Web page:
“We haven’t seen a shift of this magnitude since the Great Depression.” Kevin Witte, Vice President of Economic and Community Development, Clark College

At a regularly-scheduled commission meeting in February, port commissioners, staff and others in attendance heard a presentation in our Thought Leadership series by invited guest Kevin Witte. Witte is Clark College’s vice president of economic and community development, and his message was both frightening and promising.

Witte pointed to a 2017 study by the Portland Business Alliance, in which it reports that 49 percent of the job tasks currently done in the Greater Portland Metro Area are expected to be automated within 10 years. With artificial intelligence anticipated to create a massive disruption to our area’s economy and way of life, preparedness is critical, Witte explained.

“The internet age was much slower in changing our way of life. The advancement of A.I., however, is moving much more rapidly,” said Witte. “We haven’t seen a shift of this magnitude since the Great Depression.” Witte noted that specific industries are at risk of shifting to automation.

These include accommodations, retail trade, food services, and manufacturing. So the incumbent work force in those industries and others will need retraining to learn skills in jobs at low risk of replacement by automation. The good news is that Clark College is anticipating this, and has an idea that if it bears fruit, could be a boon to Ridgefield and Clark County.

The answer, Witte believes, is for Clark College to establish a program and facility in Ridgefield, modeled after Sheffield, England, a steel manufacturing and coal-producing town that saw unemployment of 90 percent in the 1980s.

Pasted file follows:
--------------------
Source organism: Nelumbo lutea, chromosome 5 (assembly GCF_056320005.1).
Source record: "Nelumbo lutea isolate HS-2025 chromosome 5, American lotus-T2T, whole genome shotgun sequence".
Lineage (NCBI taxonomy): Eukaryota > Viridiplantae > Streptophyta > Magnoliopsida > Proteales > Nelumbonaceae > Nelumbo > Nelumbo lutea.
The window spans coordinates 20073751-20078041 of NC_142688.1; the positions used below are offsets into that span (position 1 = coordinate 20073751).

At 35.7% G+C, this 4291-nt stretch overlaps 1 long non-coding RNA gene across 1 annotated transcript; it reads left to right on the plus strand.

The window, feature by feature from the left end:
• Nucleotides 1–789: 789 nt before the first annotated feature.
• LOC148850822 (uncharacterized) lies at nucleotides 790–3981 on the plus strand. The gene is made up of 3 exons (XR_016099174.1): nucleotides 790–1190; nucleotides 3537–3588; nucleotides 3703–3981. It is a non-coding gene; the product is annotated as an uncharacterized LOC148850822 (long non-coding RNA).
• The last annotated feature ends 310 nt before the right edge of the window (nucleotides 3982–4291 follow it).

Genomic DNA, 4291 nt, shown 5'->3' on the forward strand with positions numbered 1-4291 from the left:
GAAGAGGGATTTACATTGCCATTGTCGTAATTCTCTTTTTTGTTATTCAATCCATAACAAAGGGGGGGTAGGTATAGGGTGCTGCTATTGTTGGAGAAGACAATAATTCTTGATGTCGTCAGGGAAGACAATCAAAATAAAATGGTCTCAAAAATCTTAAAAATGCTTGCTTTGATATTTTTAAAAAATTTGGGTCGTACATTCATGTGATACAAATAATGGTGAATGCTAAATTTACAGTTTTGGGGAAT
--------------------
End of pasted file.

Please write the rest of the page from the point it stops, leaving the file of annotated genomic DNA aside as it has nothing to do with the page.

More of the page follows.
“Sheffield was ground zero for the Industrial Revolution, but when all the mills closed, and the mines were shuttered, townspeople were frustrated, and peaceful protesters were beat up by the police. It was a challenging time for Sheffield,” said Witte.

In a story of success, Sheffield turned itself around by returning to its manufacturing roots, but with an emphasis on advanced manufacturing. These kinds of jobs require more knowledge and skills than simple line manufacturing, and are resistant to replacement through automation. Companies that have been attracted to the program in Sheffield offer apprenticeships as a means of educating their own workforces. Today, the large campus at Sheffield is a national hub for research and innovation with 500 researchers and technicians, and a 1,000 people strong apprentice program.

Could something like this work in Ridgefield? Witte says Clark College leadership believes it can. The institution’s goal is to establish a program so Ridgefield becomes ground zero for advanced manufacturing and serves as an economic generator for the whole area.

“What’s coming in our digital world is that there will be people who serve machines, and people who develop machines,” Witte said. “You don’t want to be the person who serves the machine.”